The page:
OK, so they might not be the prettiest looking sea creatures around, even if you weren’t gonna eat them. But Cucumaria echinata, the common sea cucumber, are believed to have immense healing properties, and even aphrodisiac powers (just look at that … er, beautiful … shape). And according to Sinden’s group at ICL, who recently published their study in PLoS Pathogens, the sea cucumber produces a lectin that may even block malaria transmission. (And no, I didn’t just present a journal club on it ;-D.) The Chinese call sea cucumbers “海參“, which literally translates into “sea ginseng”. It is often sold in a dehydrated form. The Japanese take the intestines of sea cucumbers and ferment them into a delicacy known as konowata. Whether or not you believe in its nutritional benefits, it can’t possibly be bad for you, being mostly protein and virtually fat free.
Now, whether you want to eat it is a different story. Sea cucumbers have a gelatinous, chewy, rubbery texture. It is not so much slimey as it is slippery. Whatever you call it – I guess it’s not the kind of mouthfeel for everyone. I happen to like gelatinous, slimey foods (thus my love for uni, jelly fish, tapioca pearls, okra… just to name a few). It’s a combination of personal taste and what you grew up with. I was never the kind of child who shunned foods, neither were my parents. Growing up at the Chinese dining table, I ate everything from pork intestines to chicken hearts to fish eyes to… maybe I’ll stop here. Anyway, a sea cucumber? Bwah! That’s nothing!
Sea cucumbers are usually braised in some tastey liquid for a period of time, because they contain little flavor in and of themselves. In Chinese cuisine it is often found in a soup. If you buy dehydrated sea cucumbers you will have to rehydrate them in water for a bit, and suppposedly that is not a simple task because it takes long and the sea cucumbers could actually disintegrate and taste weird if soaked too long. But you can find fresh, whole sea cucumbers at your local Asian supermarket, and they can prepare it and cut it up for you so you get just the “flesh”, like so:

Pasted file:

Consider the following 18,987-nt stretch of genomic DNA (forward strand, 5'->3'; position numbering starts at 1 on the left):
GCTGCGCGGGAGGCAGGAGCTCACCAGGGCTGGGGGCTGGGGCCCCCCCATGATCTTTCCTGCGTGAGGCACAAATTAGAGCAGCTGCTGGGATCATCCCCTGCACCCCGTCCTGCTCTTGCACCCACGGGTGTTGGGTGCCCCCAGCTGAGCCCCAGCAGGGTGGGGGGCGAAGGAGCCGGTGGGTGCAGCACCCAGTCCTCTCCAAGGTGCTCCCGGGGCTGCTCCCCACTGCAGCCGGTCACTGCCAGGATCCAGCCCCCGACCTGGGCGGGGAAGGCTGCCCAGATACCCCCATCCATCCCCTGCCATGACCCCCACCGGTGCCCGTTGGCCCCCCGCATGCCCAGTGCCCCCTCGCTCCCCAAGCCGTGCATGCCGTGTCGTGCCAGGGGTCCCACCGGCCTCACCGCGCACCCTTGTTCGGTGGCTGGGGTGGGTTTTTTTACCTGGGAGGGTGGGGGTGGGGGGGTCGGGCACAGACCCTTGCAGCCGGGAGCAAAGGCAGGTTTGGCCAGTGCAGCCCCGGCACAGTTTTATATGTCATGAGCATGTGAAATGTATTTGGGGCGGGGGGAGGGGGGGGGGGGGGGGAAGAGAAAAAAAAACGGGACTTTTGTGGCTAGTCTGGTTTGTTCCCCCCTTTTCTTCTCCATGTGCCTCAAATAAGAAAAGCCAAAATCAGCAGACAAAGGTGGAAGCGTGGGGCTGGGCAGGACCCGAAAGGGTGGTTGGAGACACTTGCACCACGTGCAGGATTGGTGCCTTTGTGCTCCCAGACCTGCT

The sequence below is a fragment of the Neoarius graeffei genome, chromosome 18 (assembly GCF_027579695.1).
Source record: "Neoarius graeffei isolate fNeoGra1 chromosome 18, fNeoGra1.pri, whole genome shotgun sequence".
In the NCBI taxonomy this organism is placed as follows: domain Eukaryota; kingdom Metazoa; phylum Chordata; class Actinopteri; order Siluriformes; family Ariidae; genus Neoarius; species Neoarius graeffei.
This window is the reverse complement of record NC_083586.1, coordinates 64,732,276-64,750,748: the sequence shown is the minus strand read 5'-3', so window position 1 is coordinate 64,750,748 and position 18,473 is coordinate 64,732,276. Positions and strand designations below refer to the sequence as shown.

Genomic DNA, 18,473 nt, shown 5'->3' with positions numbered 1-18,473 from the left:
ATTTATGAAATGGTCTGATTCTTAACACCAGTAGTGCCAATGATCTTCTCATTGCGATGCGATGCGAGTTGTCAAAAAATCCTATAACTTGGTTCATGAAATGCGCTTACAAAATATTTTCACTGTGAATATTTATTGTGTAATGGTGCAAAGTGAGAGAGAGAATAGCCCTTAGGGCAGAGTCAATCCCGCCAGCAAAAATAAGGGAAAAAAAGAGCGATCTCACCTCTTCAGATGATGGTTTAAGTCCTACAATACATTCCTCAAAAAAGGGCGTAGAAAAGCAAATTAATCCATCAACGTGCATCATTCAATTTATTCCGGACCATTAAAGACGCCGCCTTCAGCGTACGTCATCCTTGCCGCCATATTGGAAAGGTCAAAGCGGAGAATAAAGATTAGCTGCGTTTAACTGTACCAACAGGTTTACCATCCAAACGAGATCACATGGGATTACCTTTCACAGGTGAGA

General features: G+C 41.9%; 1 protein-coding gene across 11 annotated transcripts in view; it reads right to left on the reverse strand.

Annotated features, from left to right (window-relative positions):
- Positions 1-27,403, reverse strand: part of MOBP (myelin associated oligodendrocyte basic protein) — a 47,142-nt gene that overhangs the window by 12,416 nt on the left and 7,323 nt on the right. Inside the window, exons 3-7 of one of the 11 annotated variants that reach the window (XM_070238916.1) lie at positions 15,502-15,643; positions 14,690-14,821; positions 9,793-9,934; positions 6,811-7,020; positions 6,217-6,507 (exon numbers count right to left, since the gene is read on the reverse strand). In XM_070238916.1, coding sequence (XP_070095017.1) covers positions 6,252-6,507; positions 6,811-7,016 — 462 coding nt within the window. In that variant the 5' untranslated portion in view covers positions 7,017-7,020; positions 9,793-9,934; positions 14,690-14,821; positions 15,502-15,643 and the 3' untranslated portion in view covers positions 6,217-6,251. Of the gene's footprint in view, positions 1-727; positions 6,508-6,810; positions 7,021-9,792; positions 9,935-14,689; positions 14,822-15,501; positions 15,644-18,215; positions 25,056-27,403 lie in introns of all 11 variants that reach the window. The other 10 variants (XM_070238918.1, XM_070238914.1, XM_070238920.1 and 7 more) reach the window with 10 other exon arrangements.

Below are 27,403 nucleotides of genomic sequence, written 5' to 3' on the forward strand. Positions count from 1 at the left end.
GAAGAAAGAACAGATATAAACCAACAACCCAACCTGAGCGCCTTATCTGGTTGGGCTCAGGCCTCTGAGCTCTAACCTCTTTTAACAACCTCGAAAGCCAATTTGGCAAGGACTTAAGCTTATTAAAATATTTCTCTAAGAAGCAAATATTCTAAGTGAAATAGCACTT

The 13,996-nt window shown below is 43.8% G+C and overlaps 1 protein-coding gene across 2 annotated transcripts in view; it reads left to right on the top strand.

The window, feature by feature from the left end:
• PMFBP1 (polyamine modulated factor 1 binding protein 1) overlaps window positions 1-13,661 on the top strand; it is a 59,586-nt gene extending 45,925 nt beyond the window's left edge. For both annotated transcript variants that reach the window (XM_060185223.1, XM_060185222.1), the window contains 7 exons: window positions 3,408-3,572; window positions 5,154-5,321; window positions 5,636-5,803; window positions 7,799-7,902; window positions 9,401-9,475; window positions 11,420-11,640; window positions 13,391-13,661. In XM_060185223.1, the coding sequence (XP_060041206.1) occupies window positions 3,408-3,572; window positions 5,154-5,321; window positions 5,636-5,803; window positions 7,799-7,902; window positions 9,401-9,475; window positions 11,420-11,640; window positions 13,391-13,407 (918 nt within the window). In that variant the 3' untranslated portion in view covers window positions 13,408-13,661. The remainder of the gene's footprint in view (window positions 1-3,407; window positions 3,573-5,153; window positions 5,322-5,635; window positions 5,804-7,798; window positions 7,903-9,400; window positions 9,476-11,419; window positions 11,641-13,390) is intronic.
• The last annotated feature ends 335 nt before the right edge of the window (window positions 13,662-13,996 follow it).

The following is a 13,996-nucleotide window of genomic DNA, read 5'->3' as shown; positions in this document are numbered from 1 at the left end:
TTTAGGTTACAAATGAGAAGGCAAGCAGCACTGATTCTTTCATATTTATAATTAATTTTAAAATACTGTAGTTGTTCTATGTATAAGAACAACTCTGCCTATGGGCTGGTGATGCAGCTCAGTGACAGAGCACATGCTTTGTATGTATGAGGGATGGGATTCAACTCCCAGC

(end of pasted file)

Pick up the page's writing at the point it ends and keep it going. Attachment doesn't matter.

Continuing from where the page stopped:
The darker and less “flimsy” they are, the better. This is how I was taught to prepare them:
1. First brown some garlic cloves, fresh ginger slices, and green onions in a bit of oil.
2. Once those cook for a bit, add a bit of chicken broth and about 2T of oyster sauce or abalone sauce, and some shitake mushrooms. You could also add some shredded barbeque pork here, the flavor goes well with sea cucumbers, but this is not necessary.
3. If you have some, add a bit of pre-soaked 髮菜 “fat choy” (AKA black moss) to the mix. (It was a Chinese New Year thing, so what precious little fat choy we was allowed!)
4. Wait for that to cook for a minute or two, and put in the whole sea cucumber (you can also first cut them into slices if you like). The sea cucumber should sit in the braising liquid but not be totally immersed in it.
5. Cook this at medium-high heat for about 10 minutes, then reduce to a low heat, so that the liquid is barely simmering. Cover, and let simmer another 20 minutes or so. (If your sea cucumber starts disintegrating before this, reduce the heat and cooking time.)
6. Top with some green onions, and serve with the braising liquid: